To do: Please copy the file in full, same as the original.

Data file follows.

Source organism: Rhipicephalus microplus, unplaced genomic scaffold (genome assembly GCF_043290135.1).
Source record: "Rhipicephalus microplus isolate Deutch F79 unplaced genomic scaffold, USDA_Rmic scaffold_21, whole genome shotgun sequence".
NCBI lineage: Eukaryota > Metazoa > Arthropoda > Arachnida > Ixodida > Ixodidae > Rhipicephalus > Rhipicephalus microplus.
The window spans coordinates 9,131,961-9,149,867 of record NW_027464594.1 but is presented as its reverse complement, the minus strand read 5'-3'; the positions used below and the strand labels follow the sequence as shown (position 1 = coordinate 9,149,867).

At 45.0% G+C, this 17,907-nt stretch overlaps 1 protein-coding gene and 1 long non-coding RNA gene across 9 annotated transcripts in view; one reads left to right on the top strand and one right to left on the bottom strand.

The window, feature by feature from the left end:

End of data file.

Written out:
Source organism: Rhipicephalus microplus, unplaced genomic scaffold (genome assembly GCF_043290135.1).
Source record: "Rhipicephalus microplus isolate Deutch F79 unplaced genomic scaffold, USDA_Rmic scaffold_21, whole genome shotgun sequence".
NCBI lineage: Eukaryota > Metazoa > Arthropoda > Arachnida > Ixodida > Ixodidae > Rhipicephalus > Rhipicephalus microplus.
The window spans coordinates 9,131,961-9,149,867 of record NW_027464594.1 but is presented as its reverse complement, the minus strand read 5'-3'; the positions used below and the strand labels follow the sequence as shown (position 1 = coordinate 9,149,867).

At 45.0% G+C, this 17,907-nt stretch overlaps 1 protein-coding gene and 1 long non-coding RNA gene across 9 annotated transcripts in view; one reads left to right on the top strand and one right to left on the bottom strand.

The window, feature by feature from the left end: